As its title suggests, Martha Baillie’s fourth novel consists of a series of “incident reports” written by Miriam Gordon, a 35-year-old employee of the Toronto Public Library. Miriam is a “Public Service Assistant” at Allan Gardens Library, a fictional branch located in a real Toronto neighbourhood notorious for the socio-economic disparity of its residents. Highly sensitive and startlingly observant, Miriam thankfully takes liberties with the stylistic limitations of her reports. Though many describe daily interactions with library patrons, these are interspersed with accounts of her personal life, in particular a burgeoning romance with Janko, an émigré painter turned cabbie, as well as memories of a troubled childhood dominated by an eccentrically bookish and emotionally unstable father.
“Intensified efficiency,” Miriam recalls, was the method by which her mother dealt with her father’s erratic behaviour. It seems that Miriam herself has internalized her mother’s coping mechanism and made it the basis of her vocation. Whether she is assisting children in assembling a seven-foot paper dragon, disposing of semen-soiled books on Middle Eastern politics, or helping a patron identify a certain 16th-century Italian portraitist, her professional interactions are governed strictly by the library’s rules and regulations. When these regulations are challenged – as they frequently are – she resorts to conduct prescribed by the “Manual of Conduct for Encounters with Difficult Patrons.”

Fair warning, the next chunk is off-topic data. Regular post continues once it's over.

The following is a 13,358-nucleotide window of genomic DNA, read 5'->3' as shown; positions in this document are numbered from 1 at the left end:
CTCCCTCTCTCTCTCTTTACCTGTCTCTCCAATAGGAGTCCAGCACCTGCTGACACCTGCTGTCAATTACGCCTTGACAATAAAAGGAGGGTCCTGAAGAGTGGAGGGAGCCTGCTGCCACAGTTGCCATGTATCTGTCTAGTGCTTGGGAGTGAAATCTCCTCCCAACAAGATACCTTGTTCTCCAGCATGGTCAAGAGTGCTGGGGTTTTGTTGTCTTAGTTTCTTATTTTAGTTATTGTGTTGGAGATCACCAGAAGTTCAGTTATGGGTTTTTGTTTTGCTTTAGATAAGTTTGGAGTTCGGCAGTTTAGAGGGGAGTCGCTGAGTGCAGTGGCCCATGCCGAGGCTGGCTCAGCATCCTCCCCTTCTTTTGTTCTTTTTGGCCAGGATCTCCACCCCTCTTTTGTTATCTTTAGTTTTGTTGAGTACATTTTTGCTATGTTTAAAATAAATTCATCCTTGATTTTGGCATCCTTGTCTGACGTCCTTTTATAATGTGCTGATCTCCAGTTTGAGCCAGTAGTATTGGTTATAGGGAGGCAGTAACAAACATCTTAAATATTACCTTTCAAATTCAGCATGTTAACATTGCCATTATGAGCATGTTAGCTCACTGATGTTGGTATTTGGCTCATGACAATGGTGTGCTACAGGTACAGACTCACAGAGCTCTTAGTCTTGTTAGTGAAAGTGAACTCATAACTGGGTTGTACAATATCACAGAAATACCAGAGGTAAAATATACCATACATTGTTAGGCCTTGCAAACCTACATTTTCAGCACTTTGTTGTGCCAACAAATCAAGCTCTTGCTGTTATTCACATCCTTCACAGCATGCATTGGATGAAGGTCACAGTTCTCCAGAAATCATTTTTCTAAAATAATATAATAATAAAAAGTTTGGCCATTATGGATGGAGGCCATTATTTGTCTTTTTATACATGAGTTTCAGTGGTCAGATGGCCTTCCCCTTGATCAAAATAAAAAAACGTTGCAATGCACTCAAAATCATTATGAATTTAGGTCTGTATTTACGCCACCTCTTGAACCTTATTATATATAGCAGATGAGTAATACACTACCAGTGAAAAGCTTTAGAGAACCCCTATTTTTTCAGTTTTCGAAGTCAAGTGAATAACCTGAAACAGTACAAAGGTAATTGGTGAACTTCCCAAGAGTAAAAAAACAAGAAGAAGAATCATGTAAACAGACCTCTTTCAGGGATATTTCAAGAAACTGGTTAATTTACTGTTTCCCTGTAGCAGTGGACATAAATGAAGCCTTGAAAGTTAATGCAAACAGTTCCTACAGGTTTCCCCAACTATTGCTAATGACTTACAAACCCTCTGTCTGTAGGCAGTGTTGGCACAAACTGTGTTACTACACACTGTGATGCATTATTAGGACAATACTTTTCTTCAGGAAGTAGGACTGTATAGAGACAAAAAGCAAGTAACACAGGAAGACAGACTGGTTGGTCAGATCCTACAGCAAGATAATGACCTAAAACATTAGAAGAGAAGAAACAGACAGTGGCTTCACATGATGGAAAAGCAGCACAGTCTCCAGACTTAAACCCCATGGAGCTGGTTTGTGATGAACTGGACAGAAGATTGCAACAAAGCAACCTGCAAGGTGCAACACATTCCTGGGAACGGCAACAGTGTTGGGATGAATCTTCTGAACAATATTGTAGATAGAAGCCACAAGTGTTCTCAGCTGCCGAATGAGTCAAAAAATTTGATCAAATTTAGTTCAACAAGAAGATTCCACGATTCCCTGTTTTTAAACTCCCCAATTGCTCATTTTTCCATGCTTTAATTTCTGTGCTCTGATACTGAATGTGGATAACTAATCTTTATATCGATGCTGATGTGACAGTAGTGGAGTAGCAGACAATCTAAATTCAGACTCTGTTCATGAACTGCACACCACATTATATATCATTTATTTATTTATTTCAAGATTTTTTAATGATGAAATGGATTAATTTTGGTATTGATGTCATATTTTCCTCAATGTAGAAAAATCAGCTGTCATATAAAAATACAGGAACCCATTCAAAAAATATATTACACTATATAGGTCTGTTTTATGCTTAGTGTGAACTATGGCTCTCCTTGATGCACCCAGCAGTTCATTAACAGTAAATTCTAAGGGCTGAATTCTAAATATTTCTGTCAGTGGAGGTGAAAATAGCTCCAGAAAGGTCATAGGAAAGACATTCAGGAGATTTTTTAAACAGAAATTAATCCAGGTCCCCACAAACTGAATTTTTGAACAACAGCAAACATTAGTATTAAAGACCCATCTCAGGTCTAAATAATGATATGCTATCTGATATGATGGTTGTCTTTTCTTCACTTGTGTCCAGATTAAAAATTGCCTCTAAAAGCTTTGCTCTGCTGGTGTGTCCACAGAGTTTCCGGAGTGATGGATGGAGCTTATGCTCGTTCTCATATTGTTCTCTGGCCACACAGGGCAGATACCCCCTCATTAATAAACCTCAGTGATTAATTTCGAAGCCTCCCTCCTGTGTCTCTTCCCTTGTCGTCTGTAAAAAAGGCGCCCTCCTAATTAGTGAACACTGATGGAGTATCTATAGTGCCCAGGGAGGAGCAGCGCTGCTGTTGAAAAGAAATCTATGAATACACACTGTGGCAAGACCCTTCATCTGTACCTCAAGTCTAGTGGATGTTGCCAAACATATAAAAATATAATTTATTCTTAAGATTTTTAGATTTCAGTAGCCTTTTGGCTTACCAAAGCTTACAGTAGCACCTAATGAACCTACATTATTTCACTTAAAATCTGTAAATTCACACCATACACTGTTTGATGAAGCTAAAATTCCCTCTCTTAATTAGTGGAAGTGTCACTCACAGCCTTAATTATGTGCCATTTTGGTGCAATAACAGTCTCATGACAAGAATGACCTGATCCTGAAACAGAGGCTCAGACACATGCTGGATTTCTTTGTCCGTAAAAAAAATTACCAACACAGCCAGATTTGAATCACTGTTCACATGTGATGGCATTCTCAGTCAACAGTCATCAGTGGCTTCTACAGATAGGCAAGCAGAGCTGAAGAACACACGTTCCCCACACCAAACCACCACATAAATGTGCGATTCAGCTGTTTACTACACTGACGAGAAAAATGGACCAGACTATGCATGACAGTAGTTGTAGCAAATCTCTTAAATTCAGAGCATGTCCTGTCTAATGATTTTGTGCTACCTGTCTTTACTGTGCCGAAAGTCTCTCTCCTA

Miriam’s reports chronicle her professional interactions with harmless eccentrics, young families, students, and also an alarming number of patrons who are inebriated, abusive, and mentally unstable. The reader can’t help but be endeared to Miriam as her affectless description of the abuses and indignities she endures is paired with her acute sensitivity to the minutiae of daily existence.
The private and the professional realms overlap when Miriam discovers a series of notes penned by a mysterious patron, who believes himself to be a character in a Verdi opera linked to Miriam’s early childhood memories. Unfortunately, this plot device feels contrived and is not as effective as the less overtly mysterious aspects of the narrative. In spite of this minor shortcoming, Baillie’s novel contains real tenderness, rendered in beautiful prose with compelling restraint.